Idaho 2014 – Day 64 – Craters of the Moon National Monument: Violence in a benign landscape

Tuesday July 22, 2014, 49 miles (80 km) – Total so far: 3,033 miles (4,881 km)

I’m really not one for violence. You won’t generally find me watching movies starring Bruce Willis or playing video games like Mortal Kombat. However, there is a lot of violence in the landscape today, and the dynamism of that landscape is beautifully displayed at Craters of the Moon National Monument.

At first, the landscape appears very benign. The flat expanse of the Snake River Plain only has a very gentle incline as we ride west. It is so gentle, you don’t even really notice it. Far to the south, west, and east, the plain spreads out to the horizon. Remnants of volcanic activity rise in large buttes far to the south, and the Basin and Range mountains reach down in finger-like ridges to the north. But this landscape today does not immediately show the violence of its past.

I left the KOA just as the sun started to rise. My goal is to get out to the monument, 20 miles away, and have a good look around before the wind picks up and it reaches the forecast high of 93F. The shoulder on the highway is wide and good. I put down the miles as we cross the basalt flows.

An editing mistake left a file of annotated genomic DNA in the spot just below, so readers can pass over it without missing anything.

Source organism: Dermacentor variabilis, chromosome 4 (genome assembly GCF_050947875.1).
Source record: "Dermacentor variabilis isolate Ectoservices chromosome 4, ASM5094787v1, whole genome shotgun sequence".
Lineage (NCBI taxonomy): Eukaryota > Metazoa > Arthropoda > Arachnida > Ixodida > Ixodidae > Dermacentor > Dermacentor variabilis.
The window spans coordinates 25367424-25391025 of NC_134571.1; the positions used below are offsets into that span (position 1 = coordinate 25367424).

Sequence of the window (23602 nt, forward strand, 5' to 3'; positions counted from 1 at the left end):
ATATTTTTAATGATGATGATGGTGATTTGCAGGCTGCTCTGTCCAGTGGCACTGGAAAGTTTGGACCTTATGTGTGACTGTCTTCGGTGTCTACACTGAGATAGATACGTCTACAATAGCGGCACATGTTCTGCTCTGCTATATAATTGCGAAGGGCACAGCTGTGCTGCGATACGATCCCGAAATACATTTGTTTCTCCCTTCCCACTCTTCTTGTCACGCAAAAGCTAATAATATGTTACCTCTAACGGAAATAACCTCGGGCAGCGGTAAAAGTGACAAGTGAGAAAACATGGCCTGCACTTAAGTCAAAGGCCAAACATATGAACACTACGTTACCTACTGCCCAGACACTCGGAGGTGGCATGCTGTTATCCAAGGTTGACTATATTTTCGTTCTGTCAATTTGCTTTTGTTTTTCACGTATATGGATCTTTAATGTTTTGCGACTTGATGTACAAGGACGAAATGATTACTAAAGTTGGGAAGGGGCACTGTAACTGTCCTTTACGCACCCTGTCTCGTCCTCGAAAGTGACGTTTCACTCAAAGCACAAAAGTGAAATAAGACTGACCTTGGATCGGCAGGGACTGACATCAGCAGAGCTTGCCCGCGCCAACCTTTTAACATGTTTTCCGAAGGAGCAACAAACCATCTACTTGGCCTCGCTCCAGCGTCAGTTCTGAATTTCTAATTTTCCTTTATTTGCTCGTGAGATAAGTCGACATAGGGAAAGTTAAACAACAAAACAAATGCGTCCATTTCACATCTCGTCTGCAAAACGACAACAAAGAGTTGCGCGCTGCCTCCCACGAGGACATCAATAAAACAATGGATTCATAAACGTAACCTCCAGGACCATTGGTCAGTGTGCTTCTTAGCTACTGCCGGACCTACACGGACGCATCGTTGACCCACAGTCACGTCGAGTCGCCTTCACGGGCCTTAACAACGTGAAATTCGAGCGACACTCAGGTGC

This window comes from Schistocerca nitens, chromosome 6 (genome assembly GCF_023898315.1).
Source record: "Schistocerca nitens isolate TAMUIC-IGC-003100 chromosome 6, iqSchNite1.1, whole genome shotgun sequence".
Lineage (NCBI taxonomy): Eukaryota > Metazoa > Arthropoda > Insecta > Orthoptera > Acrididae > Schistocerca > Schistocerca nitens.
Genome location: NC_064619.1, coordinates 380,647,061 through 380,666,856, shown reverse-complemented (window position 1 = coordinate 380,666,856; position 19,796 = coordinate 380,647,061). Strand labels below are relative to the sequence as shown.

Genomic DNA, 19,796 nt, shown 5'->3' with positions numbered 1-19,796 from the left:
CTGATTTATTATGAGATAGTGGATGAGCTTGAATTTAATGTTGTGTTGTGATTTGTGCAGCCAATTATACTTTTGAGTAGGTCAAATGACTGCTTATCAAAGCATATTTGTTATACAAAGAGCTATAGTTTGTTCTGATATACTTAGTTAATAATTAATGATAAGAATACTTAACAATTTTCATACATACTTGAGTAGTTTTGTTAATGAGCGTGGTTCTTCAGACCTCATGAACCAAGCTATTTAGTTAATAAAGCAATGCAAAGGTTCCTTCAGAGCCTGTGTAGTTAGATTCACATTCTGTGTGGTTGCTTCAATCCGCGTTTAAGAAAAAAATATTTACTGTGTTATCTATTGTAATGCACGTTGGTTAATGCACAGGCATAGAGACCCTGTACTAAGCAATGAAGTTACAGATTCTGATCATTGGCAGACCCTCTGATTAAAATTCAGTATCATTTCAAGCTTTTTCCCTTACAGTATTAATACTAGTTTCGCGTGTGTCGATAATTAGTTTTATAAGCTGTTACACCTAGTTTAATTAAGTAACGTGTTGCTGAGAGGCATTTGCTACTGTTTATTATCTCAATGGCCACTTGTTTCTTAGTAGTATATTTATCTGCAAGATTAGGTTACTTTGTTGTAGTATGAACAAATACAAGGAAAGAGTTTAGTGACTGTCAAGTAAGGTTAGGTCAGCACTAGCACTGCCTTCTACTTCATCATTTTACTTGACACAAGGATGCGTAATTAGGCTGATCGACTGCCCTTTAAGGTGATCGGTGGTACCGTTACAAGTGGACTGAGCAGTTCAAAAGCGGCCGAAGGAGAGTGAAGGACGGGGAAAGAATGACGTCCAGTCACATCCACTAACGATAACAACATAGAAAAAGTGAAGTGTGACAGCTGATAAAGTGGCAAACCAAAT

The Snake River Plain is 30-60 miles wide and about 360 miles long. It stretches from Yellowstone to eastern Oregon. There are different theories on how it formed, but the most popular, recent theory is that the continent is moving southwest over a stationary mantle plume, or hotspot. The plume causes rhyolitic and basaltic volcanism. Some geologists speculate that there have been more than 7100 massive blasts and eruptions along the Snake River Plain in the past 17 million years through 7-13 overlapping, volcanic craters. Most amazing to me is the thickness of the basalt flows which have filled the old calderas and the path over the hotspot. That chunky, rough dark rock that stretches as far as you can see is thought to be 0.6 to 1.2 miles thick.

There are a series of hills that step up onto the end of the Pioneer Range as you close in on the national monument. The trucks rumble up slowly, twisting along the curves and disappearing over a distant hill. I’ve made good time getting out here and time it perfectly with the opening of the visitor centre. It is small and was built in the 1960s, but the exhibits are a good introduction to the landscape and events of the area.

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Looking toward Craters of the Moon National Monument from the highway.